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Adapting to Changing Requirements

written by: Ronda Bowen • edited by: Jean Scheid • updated: 6/17/2014

Have you ever begun a project just to hear your boss say "Wait, can we actually make the program do this?" If you've ever dealt with this situation, this article is a must-read. Learn how to adapt to changing project requirements.

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    Adapting to Changing Requirements At some point, just about every project manager has had to deal with project requirements that have shifted. In fact, adapting to changing requirements was identified as one of the key project management challenges project managers commonly face.

    Sometimes the changing requirements come from a change in software. Other times, changing requirements come from stakeholders. If the change cannot be prevented, nor can it be declined or averted, then one must adapt to the change. Read on to find out how navigate this challenge.

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    Prevention

    Someone said that prevention is the best medicine. This is great in theory. The easiest way to prevent project requirement changes is to make the scope statement as specific and narrow as possible. Make sure that stakeholders' intentions are well-represented. Ensure that any potential changes that will affect the project have been identified. Be sure to perform a thorough risk assessment before undertaking the project. Granted, prevention won't take care of all requests for changing requirements, but it will avert some of the easily-avoided changes that may come along.

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    "Just Say No" Easier Said Than Done

    We are told, "When in doubt, just say no." If your boss, client, or team member approaches you with a request to change requirements in your project, decline politely. This works well, in principal, but it will not take care of those who are insistent, requirements that must change because of faulty logistics and other unavoidable problems. If a project is close to completion, this approach may be the best solution - but again, dig into why the requirement change request is being submitted before giving the change an automatic red light.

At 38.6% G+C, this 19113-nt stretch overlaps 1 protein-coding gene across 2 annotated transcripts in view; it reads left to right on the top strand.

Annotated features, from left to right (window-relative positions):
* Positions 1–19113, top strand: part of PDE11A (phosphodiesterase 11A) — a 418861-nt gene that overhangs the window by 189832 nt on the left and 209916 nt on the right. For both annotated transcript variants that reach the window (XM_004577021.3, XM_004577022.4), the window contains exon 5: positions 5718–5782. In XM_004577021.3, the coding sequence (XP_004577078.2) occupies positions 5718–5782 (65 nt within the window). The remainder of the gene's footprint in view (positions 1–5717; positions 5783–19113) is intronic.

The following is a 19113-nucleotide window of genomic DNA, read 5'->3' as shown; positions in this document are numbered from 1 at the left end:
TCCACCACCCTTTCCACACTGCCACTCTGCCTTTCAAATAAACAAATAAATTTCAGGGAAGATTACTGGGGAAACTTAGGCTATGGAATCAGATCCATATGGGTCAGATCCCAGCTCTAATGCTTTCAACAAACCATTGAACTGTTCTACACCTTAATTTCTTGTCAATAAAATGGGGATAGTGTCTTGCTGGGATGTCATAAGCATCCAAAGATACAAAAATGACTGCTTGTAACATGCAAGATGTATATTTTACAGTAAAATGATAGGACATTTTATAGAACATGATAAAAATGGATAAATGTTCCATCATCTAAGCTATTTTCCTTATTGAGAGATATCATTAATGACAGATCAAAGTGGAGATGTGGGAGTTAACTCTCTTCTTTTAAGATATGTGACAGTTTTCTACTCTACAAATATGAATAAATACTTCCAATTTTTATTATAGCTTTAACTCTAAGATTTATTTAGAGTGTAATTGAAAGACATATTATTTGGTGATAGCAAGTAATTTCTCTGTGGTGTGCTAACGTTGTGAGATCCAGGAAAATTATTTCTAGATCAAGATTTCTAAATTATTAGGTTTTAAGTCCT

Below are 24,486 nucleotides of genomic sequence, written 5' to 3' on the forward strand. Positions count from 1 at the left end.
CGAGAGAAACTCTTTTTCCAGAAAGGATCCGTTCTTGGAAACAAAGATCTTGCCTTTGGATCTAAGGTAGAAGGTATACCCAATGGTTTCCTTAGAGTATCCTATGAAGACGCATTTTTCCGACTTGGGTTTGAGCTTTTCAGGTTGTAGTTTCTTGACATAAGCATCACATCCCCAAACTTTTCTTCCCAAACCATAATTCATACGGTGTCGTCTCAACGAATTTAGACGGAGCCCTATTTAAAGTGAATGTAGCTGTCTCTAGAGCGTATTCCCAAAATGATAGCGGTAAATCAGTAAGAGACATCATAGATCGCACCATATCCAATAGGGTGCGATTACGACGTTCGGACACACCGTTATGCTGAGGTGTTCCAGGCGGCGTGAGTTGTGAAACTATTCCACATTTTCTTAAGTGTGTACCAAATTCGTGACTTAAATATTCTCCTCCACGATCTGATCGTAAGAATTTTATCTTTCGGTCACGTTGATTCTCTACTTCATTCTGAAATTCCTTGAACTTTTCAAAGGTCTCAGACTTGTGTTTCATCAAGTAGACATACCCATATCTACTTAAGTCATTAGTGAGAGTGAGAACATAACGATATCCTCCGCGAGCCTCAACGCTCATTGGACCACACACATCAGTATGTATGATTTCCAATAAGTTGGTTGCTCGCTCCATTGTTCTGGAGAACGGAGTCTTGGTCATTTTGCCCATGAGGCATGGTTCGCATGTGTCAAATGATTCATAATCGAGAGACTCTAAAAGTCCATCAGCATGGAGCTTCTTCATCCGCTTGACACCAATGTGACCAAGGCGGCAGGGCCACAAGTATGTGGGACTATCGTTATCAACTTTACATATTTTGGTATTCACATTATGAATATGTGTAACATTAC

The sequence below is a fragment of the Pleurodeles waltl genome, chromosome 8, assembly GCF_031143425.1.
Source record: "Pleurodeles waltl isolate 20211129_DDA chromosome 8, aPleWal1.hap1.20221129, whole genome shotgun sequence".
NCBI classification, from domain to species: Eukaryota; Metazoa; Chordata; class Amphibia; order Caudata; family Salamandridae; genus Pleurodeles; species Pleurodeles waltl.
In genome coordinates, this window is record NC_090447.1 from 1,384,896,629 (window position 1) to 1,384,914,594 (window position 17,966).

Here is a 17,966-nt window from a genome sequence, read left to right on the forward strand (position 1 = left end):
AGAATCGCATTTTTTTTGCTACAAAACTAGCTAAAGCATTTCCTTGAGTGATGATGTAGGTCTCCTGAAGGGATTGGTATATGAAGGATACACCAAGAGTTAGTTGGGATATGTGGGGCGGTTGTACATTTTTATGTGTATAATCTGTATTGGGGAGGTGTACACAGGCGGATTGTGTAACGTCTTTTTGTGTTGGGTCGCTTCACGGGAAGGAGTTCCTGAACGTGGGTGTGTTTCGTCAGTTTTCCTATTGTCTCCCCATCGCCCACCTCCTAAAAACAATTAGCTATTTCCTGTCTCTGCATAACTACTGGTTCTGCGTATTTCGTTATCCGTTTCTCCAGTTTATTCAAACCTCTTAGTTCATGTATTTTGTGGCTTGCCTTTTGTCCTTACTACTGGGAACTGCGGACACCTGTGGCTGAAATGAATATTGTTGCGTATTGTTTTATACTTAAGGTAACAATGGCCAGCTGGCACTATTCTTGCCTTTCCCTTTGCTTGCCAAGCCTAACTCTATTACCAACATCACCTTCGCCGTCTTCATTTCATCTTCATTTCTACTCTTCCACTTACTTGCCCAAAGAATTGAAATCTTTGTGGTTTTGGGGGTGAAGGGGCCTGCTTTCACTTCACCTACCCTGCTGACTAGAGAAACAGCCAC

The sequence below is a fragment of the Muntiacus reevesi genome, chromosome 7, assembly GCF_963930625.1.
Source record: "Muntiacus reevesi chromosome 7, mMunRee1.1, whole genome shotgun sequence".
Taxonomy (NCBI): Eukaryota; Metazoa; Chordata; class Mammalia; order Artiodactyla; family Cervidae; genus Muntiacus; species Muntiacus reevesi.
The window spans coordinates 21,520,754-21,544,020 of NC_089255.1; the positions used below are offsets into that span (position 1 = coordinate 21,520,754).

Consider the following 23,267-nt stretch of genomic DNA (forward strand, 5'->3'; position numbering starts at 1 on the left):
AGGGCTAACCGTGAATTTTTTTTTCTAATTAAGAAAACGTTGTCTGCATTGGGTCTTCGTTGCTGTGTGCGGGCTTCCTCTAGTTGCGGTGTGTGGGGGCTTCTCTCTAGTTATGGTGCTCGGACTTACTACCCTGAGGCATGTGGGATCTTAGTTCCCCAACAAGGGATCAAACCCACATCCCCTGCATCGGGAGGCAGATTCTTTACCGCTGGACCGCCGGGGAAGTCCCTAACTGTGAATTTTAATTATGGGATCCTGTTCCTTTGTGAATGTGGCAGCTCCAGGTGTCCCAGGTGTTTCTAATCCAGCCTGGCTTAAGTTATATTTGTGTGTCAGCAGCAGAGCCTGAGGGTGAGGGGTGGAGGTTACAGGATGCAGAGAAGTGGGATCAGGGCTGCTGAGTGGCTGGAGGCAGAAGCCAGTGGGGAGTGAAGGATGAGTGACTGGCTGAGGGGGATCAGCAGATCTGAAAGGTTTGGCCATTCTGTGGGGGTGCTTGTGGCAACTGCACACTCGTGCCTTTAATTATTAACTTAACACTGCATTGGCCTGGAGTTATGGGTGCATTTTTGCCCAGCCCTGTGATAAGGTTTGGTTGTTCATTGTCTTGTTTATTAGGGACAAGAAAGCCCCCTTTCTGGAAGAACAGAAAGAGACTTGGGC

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    Adaptation Techniques

    When changing the project requirements is unavoidable, keep in mind the following: Changing requirements should be treated as an opportunity to use change management techniques. With change management, three things must be kept in mind: Your employees may resist, ignore or express negativity toward the change. By dealing with change systematically, you can downplay the potential for these three project threats.

    Communication is vital in change management. By requiring daily meetings to keep all staff members updated on the project, you can help keep team members abreast of vital changes. In addition to daily meetings, if your company uses collaborative software such as Central Desktop, you can post discussions about the changing requirements.

    When requirements change, everyone must be involved. Management must demonstrate to employees that the change is taking place, and that it is being enforced. This isn't enough, however. Remember those three threats to the change? By giving thorough explanations for the necessity of the requirement change, you can help those who are more reluctant to come to understand the need for the change.

    The best means of implementing major requirement changes for your project is to implement a change management plan. By doing this, you can standardize how the changed requirements will be handled in your organization. While minor changes in requirements can be handled easily, it is these major changes that can derail your project. If the change requires your team members to go back over what they've already done and do things differently, then the change management plan should be worked out and put into place. Remember, the key to a successful project is to carefully control and monitor each step.

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